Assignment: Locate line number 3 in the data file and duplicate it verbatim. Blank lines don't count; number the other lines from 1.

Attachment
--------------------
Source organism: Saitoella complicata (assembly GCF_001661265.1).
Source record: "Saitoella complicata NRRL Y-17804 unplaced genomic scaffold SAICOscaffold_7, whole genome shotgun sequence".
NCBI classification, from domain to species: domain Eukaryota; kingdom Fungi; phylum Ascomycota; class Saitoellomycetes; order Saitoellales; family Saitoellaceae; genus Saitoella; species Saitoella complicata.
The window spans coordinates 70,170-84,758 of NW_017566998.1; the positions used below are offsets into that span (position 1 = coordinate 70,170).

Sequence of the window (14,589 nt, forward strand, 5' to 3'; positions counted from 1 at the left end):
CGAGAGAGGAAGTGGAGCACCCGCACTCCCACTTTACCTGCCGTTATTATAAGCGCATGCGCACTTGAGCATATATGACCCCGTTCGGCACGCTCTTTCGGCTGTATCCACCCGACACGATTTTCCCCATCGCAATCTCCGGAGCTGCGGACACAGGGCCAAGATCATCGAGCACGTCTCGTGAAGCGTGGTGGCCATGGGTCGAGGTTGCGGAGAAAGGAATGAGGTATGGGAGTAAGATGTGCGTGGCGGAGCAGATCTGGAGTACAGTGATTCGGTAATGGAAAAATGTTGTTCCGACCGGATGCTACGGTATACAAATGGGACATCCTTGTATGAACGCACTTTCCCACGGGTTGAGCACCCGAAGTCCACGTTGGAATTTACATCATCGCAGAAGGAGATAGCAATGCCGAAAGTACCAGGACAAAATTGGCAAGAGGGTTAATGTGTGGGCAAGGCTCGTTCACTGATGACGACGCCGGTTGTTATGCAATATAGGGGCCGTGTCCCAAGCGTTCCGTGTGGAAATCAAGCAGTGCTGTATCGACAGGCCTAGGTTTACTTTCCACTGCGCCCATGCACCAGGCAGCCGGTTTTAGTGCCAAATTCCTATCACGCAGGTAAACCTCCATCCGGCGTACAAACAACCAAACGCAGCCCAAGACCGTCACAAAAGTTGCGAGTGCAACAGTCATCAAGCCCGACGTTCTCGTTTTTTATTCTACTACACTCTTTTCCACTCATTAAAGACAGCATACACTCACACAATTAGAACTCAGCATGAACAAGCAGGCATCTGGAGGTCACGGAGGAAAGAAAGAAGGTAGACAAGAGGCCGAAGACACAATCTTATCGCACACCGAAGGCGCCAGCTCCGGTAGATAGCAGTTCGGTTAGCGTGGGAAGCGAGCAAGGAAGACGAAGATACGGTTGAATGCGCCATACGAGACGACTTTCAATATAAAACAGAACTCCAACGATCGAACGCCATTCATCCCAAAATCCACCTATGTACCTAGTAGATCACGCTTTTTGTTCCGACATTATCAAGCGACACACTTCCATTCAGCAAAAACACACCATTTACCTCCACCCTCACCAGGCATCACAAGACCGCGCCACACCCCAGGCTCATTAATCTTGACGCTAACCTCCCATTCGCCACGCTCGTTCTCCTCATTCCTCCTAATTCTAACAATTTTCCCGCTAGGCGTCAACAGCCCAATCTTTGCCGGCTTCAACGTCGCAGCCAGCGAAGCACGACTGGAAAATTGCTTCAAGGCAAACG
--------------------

NCBI classification, from domain to species: domain Eukaryota; kingdom Fungi; phylum Ascomycota; class Saitoellomycetes; order Saitoellales; family Saitoellaceae; genus Saitoella; species Saitoella complicata.